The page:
Going for it cost David Toms

PONTE VEDRA BEACH, Fla. -- A decade ago, on another steamy day, David Toms won a major championship when he elected to lay up, wedge onto the green and hole a putt.

The title at stake Sunday was not as big, but just as important to Toms, who has battled motivation issues while going more than five years without a victory on the PGA Tour.

A win at the Players Championship would have been a huge accomplishment at this point in his life, at age 44 and wondering how much good golf is left, the 10-year anniversary of his PGA Championship title just a few months away.

When Toms captured that PGA at Atlantic Athletic Club in 2001, he chose to lay up on the 72nd hole rather than risk going for the green. It paid off, as Toms got up and down for a par that beat Phil Mickelson by a stroke.

At the TPC Sawgrass, it was the 70th hole where Toms had a similar decision, but this time he went for the green with disastrous results, his hybrid shot landing in the water and leading to a bogey.

Scott Gneiser, his longtime caddie, was there for both swings -- and lamenting the Sunday decision as K.J. Choi celebrated a playoff victory while Toms had to wonder what might have been.

"We've laid up before to win golf tournaments, maybe we should have done it again," Gneiser said. "I wish I would have talked him into laying up."

Of course, Toms was hitting the ball beautifully. He was near or around the lead throughout a brutally long final day that included the conclusion of the third round Sunday morning.

He led the field in fairways hit, was tied for fourth in greens in regulation and there was no reason to think he wouldn't pull off this shot.

Toms had 233 yards to the front of the par-5 16th green, the one that has a pond to the right of the putting surface. It is a birdie hole, and at worst Toms should have made par.

"When he got up to me, he said, 'Do you like 2-hybrid?'" Gneiser recalled. "I said, 'I like it.' With a 1-shot lead, I'm thinking just get it left of the green, chip it down. And if K.J. doesn't make birdie we've got a 2-shot lead."

But Toms did not catch it solid, the ball drifting to the right and into the water. Instead of a possible birdie, it led to a bogey. Instead of a 1- or 2-shot lead, Toms and Choi were tied.

"And now I'm second-guessing myself," Gneiser said.

Toms put it on himself.

"I got ahead of myself on 16," he said. "Seeing K.J. had to lay up already I probably should have laid up and hit a wedge up there and made par at the worst, but I felt like I could get it on the green and take maybe a 2-shot lead there and put a lot of pressure on him. So that was the mindset, and I just hit a bad shot."

Perhaps it had to do with not being in that situation very often in recent times.

Toms, whose 12 wins include the PGA and a WGC-Match Play title and is likely to be a U.S. Ryder Cup captain in the future, has struggled in recent years, his last victory coming at the 2006 Sony Open in Hawaii.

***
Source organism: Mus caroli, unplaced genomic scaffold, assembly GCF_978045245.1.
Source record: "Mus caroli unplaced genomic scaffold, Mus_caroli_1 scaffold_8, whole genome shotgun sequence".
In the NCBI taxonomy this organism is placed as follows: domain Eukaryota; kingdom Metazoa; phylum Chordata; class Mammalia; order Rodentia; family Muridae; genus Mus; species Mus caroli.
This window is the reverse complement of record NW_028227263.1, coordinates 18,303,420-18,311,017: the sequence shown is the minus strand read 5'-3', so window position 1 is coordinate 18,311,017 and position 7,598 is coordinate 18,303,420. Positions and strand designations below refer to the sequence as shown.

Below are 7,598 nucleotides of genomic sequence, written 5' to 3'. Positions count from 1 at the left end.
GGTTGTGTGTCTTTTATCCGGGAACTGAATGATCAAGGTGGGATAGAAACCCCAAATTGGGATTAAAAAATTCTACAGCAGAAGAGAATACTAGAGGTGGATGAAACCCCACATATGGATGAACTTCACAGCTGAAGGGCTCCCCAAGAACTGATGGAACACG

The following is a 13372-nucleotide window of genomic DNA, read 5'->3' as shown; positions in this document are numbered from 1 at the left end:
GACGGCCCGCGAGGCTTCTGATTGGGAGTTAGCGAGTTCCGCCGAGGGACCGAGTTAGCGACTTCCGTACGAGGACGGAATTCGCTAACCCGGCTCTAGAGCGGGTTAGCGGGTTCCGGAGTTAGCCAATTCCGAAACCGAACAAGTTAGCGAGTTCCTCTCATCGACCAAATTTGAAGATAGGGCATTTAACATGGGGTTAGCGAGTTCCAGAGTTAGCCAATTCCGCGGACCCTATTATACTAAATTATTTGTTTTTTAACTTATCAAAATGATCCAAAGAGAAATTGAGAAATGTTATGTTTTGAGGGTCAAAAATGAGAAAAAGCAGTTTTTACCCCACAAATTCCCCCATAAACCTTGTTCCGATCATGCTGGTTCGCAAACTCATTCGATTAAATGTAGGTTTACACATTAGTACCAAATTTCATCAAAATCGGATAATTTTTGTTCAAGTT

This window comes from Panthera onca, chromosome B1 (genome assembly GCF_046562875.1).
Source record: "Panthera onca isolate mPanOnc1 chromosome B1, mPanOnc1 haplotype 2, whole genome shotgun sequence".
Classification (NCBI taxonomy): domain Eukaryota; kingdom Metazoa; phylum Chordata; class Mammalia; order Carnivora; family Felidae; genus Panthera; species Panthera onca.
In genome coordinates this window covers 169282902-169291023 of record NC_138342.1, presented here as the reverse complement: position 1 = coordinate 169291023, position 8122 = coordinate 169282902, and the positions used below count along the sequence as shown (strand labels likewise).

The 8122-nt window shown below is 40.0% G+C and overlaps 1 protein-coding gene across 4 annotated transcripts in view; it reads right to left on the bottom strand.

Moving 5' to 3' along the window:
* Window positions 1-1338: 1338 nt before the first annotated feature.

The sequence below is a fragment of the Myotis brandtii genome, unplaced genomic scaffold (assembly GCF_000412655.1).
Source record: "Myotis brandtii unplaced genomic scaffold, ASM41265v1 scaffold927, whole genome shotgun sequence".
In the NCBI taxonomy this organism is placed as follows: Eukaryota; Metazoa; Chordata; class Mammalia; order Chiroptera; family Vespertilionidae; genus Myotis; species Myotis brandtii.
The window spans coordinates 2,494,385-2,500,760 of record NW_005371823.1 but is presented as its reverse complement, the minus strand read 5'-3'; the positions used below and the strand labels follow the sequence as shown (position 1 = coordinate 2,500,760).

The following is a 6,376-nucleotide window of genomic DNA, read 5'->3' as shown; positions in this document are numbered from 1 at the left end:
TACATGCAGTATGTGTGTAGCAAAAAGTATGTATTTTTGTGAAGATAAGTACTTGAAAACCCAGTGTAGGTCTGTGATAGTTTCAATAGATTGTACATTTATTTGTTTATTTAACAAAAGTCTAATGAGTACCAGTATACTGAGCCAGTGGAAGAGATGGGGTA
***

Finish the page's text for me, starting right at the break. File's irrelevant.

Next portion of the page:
"You get to this stage in your career," said Toms' wife, Sonya. "He's a family guy and he misses his family and it's kind of hard for him to be excited about going away. In the previous years, he was kind of wanting to be home."

But at home in Shreveport, La., his son 13-year-old son, Carter, wanted to play golf. He often begged his dad to play. "I think it's great for David's golf," Sonya Toms said. "I think helps David get a little bit excited about his golf again."

Said Gneiser: "He got to the point where he was maybe kind of going through the motions. Now that his kid is playing, he wants to go play golf and David gets out there and has a good time with him. When you go home and after doing this for years on tour, normally you're hanging the clubs up and get away from it for a week or two. Now he's having fun out there."

David Toms spoke this week about how his son helped rejuvenate his game, and how having him in the gallery helped put things in perspective. Toms, who in 2003 had climbed as high as No. 5 in the world, was glad to let Carter see in person what it was like to get into this position, even if meant son crying in mom's arms when Toms three-putted the playoff hole.

"When I was really winning a lot of tournaments, he knew about golf and he was around some, but he didn't play it and wasn't into it," Toms said. "But now he is. It would have been nice to win today for him."

After Toms lost his advantage at the 16th, Choi birdied the 17th hole to take a 1-shot lead. But a clutch birdie at the 18th by Toms -- made after his drive came to rest in a divot in the fairway -- forced Choi to hole a tough 5-footer for a par that sent the tournament to a sudden-death playoff.

Back at the par-3 island 17th green, both players knocked their tee shots on the green, but Toms powered his first putt past the hole, then missed the 3-footer coming back. It was an anticlimactic way for the tournament to finish, and especially tough given how well Toms had played throughout the day.

It is the nature of sport to question yourself in defeat, something that Gneiser continued to do afterward. He's been with Toms for a total of 12 years, and on his bag for 11 of the 12 victories. They've made a lot of good calls together.

He simply wishes he would have stepped in earlier, when his instincts told him they should do something different.

"That's the whole thing about caddying is saying the right thing at the right time," Gneiser said. "Sometimes you have to step up and say something. Sometimes silence is letting them go. He was pretty committed, and that's what kind of got me. He didn't say anything else.

"That's the caddie's thing, knowing to say the right thing at the right time. It's very important."

Afterward, when Toms had missed his 3-footer and could only stand by as Choi holed the winning putt, there was little else for Gneiser to say other than "keep your head up."

Bob Harig covers golf for ESPN.com. He can be reached at BobHarig@gmail.com.